Plug-In Electric Car Buyers Very Satisfied With Cars: Report

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2011 Nissan Leaf plugged into an EVgo quick-charging station, Texas

2011 Nissan Leaf plugged into an EVgo quick-charging station, Texas

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A new report issued today on the current status of plug-in electric cars suggests that buyers are very happy with their cars, and plug-in sales are rising faster than hybrids sales did after they were launched.

"Customer experiences have typically been extremely positive," says the report, citing data from J.D. Power and Associates surveys.

Owners of plug-in electric vehicles "are generally happy with their purchases" and are especially fond of the vehicle's performance, "likely due to the instant torque provided by the electric motor."

That may be because, among other reasons, electric cars are nicer to drive--being quieter and smoother, as well as providing that good acceleration away from stoplights.

More than 100,000 plug-in cars have been sold in the U.S. since their launch for the 2011 model year, the report notes--and they sell at a rate almost three times as high as hybrids during the same point in their introduction.

Battery costs are expected to drop by roughly half by 2020, but even today, some plug-in hybrid vehicles are cost-competitive with hybrids and conventional gasoline vehicles over their life.

The report, State of the Plug-In Electric Vehicle Market, was produced by the Electrification Coalition and PriceWaterhouseCoopers (PWC), the consulting group.

The Coalition issued a pair of "Electrification Roadmaps" in 2009 and 2010 that laid out policies and steps necessary to aid in adding plug-in electric cars to the U.S. fleet, both for private buyers and corporate and government fleets.

Today's report is the first in a series of "Electric Vehicle Market Outlook" analyses that will look at plug-in electric car sales, the costs of battery packs, various infrastructure issues, and other topics related to electric vehicles.

The full report can be downloaded from the Electrification Coalition website.

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Comments (36)
  1. Electric cars give you their weakness right up front, lowering expectations. But then, you get in and drive one, and you say to yourself, "This is fantastic!" I think anyone who's ever driven a Prius got in an electric car and was blown away by the acceleration, the continuous quiet. No wimpy engine kicking in, just loads of torque and happiness. And once you stop going to gas stations, once you no longer worry about gas prices, you really don't ever want to go back to such an archaic way of traveling.

  2. part of the snowball process - getting evs out in the hands of the public.

    so that actual owners can give actual experience to non-owners.

    i am beginning to see some leafs, now.

  3. What would be good is if Car Rental companies offered EVs for rent in small areas where limited miles are expected. Say San Francisco where you rent at the airport and expect to only put 50-60 miles on the car. Or around LA where there are a lot of public charging stations. That lets people try out an EV for a day or two on their expense report. Also lets EV drivers "also drive an EV" while on business trips.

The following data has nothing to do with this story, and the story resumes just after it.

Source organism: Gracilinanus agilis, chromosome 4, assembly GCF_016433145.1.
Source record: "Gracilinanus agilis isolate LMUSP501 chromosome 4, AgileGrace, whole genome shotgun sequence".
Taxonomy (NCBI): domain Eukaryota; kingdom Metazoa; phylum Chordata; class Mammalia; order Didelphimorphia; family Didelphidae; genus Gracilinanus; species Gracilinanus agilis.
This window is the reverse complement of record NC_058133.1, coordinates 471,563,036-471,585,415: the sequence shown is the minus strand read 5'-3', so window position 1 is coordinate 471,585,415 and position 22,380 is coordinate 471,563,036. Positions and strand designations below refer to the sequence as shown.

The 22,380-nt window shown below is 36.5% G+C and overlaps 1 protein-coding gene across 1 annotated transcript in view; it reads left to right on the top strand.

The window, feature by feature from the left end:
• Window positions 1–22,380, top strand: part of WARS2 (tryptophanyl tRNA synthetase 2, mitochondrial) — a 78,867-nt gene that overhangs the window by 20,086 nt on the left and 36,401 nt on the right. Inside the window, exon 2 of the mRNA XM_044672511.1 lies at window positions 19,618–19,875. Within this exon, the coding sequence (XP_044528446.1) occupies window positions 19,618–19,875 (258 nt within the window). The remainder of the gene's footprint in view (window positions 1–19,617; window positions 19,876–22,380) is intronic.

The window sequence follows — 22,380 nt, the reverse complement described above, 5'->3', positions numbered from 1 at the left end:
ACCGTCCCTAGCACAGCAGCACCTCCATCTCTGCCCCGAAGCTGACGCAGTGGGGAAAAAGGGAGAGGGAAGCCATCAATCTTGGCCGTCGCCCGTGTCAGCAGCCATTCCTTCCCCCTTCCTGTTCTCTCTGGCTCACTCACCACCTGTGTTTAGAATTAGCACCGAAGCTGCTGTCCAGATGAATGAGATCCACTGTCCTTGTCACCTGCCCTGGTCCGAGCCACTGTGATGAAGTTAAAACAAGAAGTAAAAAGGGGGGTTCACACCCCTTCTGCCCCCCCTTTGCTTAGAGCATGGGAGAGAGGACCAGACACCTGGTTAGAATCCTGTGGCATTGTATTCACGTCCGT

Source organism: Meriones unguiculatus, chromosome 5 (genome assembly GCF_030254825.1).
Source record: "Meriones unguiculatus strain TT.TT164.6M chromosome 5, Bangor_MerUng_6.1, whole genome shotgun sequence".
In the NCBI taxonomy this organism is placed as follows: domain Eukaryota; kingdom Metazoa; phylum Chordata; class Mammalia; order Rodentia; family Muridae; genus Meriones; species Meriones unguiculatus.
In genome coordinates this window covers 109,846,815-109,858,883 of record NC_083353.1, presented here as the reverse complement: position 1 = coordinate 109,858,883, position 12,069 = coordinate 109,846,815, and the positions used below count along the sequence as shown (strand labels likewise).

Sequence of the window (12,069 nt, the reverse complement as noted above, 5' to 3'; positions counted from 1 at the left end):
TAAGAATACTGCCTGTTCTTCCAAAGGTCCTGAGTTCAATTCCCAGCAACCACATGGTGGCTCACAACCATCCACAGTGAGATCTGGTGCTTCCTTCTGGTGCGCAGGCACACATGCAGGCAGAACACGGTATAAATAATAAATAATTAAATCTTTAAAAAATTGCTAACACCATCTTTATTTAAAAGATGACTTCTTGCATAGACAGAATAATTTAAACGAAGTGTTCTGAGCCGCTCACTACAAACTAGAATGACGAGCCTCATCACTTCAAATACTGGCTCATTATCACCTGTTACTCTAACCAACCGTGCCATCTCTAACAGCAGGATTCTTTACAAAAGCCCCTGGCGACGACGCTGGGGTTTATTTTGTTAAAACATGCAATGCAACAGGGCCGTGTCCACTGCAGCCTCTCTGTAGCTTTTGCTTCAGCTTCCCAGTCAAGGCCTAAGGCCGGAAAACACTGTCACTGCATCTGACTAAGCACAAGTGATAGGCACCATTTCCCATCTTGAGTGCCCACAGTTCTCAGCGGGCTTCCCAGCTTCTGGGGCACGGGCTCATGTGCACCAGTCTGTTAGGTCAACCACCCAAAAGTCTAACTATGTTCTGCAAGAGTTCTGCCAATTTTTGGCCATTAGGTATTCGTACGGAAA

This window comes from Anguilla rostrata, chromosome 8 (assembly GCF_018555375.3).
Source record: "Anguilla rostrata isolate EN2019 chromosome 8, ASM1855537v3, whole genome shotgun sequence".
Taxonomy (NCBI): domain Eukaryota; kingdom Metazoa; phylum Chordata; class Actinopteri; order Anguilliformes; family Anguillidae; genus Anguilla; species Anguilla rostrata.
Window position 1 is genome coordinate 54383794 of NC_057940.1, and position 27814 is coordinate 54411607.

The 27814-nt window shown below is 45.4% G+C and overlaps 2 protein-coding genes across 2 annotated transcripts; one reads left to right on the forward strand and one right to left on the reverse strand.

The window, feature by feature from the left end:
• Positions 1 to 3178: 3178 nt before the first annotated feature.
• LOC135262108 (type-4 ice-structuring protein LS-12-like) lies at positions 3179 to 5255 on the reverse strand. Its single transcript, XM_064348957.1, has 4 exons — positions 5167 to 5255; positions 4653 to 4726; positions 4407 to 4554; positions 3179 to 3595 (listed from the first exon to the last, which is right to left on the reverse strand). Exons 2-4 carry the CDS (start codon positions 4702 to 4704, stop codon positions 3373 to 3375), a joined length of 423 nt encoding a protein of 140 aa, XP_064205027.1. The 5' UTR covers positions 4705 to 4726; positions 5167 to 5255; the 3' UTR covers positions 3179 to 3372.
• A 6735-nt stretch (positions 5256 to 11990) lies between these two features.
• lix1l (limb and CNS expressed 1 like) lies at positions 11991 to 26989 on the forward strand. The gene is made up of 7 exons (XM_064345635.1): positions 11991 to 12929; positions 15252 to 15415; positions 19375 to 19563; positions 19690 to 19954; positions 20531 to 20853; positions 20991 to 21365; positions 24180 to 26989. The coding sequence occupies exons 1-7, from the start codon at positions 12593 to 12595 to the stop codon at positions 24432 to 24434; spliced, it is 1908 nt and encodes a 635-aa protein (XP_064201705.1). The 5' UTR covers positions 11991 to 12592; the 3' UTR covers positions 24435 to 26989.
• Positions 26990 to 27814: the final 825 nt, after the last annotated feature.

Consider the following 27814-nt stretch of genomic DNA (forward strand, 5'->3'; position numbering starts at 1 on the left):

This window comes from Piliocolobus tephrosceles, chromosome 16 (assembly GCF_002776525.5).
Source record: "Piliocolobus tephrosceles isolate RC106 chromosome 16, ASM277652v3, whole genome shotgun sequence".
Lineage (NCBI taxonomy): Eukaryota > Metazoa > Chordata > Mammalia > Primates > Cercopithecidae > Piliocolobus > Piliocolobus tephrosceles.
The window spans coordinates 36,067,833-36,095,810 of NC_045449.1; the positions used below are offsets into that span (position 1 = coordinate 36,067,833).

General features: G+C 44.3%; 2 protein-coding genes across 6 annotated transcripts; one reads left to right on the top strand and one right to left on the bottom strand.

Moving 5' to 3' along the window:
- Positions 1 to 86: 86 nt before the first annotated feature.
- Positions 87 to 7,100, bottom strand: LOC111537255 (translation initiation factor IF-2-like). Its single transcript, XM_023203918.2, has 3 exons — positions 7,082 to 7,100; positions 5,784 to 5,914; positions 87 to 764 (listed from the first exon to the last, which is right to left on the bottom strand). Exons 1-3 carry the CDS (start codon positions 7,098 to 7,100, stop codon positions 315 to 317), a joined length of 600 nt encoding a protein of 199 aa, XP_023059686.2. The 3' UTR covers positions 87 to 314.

4. absolutely - coda was planning on doing this before their demise.

    great exposure for non-owners.

  5. Going further, I think rental car companies can be part of the solution for range anxiety. Travel to a town, drop your car off - getting it charged and rent another car for the day. Come back drop rental EV off, pick up your fully charged car and go home!

  6. I have a Prius and a Tesla Model S, and as much as I loved the Prius, it now seems pretty crude by comparison. I have driven the Prius so little, that I discovered it has "vampire loads" that will completely drain the 12 V battery over time (should've read the manual). You are right - I can't imagine going back.

  7. the main thing i am watching for now is to see if big oil starts dropping the cost of gas ?

    if they wanted to, they could sell it for 25 cents a gallon.

    this is how the big 3 got rid of their competitors, who had better quality cars than they did.

    it is called DEEP POCKETS.

    which is why i keep telling all you guys about the bigwigs and how wealth ultimately controls you and me.

  8. just in case you dont believe me, here is a link about kaiser, and how gm and ford dealers were selling cars at a loss, to get rid of the competition.

    in the real world, these things happen just as i said they do.

    http://www.allpar.com/cars/adopted/kaiser.html

    here is a statement from this link :

    There was also the problem of GM and Ford overproducing and dumping cars on dealers, who often had to sell them at a loss; their large dealer bodies could do that, while Kaiser and, for that matter, Plymouth could not.

  9. So what if Ford and GM were selling cars at a loss to get rid of competitors, it's a good tactic to gain market share. I'm assuming you don't have a problem with new EV's being sold and leased at a loss for market penetration.

  10. i am simply stating facts as they are. at least one person thinks i have paranoid delusions when i bring this stuff up.

    i have already received 2 negatives. i am sorry if i rock the boat with the truth. i will continue to do so.

    evs are a new technology. not so easy to attach a price to it, cuz there are all sorts of start-up costs, etc. this occurs whenever a brand new techonolgy starts.

    much different than selling something way below value to eliminate competition.

    and today's evs are still quite a bit more expensive. so they are not undercutting the competition, simply cuz they have a boatload of dollars.